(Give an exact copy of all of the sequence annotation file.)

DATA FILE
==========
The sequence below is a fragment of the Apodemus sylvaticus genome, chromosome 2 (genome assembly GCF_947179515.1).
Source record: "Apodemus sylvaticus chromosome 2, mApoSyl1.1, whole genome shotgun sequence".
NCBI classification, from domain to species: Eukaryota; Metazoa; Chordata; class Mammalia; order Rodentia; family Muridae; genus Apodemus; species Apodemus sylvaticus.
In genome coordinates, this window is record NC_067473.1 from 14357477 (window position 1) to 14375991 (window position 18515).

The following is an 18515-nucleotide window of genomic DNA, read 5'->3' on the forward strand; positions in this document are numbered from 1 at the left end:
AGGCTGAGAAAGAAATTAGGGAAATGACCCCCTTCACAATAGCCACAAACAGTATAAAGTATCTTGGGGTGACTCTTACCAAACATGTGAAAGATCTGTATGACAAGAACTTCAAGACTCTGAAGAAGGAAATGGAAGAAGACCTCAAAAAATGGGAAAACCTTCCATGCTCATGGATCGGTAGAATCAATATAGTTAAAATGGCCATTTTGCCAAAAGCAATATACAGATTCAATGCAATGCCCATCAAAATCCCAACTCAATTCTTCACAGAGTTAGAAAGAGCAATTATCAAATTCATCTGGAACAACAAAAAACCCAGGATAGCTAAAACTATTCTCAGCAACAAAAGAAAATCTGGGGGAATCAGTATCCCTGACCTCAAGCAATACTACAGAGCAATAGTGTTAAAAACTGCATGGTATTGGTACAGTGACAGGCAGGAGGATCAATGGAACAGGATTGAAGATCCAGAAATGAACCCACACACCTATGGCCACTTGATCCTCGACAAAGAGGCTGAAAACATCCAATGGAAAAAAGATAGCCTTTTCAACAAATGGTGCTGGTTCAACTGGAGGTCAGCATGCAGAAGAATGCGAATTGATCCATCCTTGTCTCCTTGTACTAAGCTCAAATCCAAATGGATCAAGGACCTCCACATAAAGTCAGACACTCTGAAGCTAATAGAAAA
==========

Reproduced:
The sequence below is a fragment of the Apodemus sylvaticus genome, chromosome 2 (genome assembly GCF_947179515.1).
Source record: "Apodemus sylvaticus chromosome 2, mApoSyl1.1, whole genome shotgun sequence".
NCBI classification, from domain to species: Eukaryota; Metazoa; Chordata; class Mammalia; order Rodentia; family Muridae; genus Apodemus; species Apodemus sylvaticus.
In genome coordinates, this window is record NC_067473.1 from 14357477 (window position 1) to 14375991 (window position 18515).

The following is an 18515-nucleotide window of genomic DNA, read 5'->3' on the forward strand; positions in this document are numbered from 1 at the left end:
AGGCTGAGAAAGAAATTAGGGAAATGACCCCCTTCACAATAGCCACAAACAGTATAAAGTATCTTGGGGTGACTCTTACCAAACATGTGAAAGATCTGTATGACAAGAACTTCAAGACTCTGAAGAAGGAAATGGAAGAAGACCTCAAAAAATGGGAAAACCTTCCATGCTCATGGATCGGTAGAATCAATATAGTTAAAATGGCCATTTTGCCAAAAGCAATATACAGATTCAATGCAATGCCCATCAAAATCCCAACTCAATTCTTCACAGAGTTAGAAAGAGCAATTATCAAATTCATCTGGAACAACAAAAAACCCAGGATAGCTAAAACTATTCTCAGCAACAAAAGAAAATCTGGGGGAATCAGTATCCCTGACCTCAAGCAATACTACAGAGCAATAGTGTTAAAAACTGCATGGTATTGGTACAGTGACAGGCAGGAGGATCAATGGAACAGGATTGAAGATCCAGAAATGAACCCACACACCTATGGCCACTTGATCCTCGACAAAGAGGCTGAAAACATCCAATGGAAAAAAGATAGCCTTTTCAACAAATGGTGCTGGTTCAACTGGAGGTCAGCATGCAGAAGAATGCGAATTGATCCATCCTTGTCTCCTTGTACTAAGCTCAAATCCAAATGGATCAAGGACCTCCACATAAAGTCAGACACTCTGAAGCTAATAGAAAA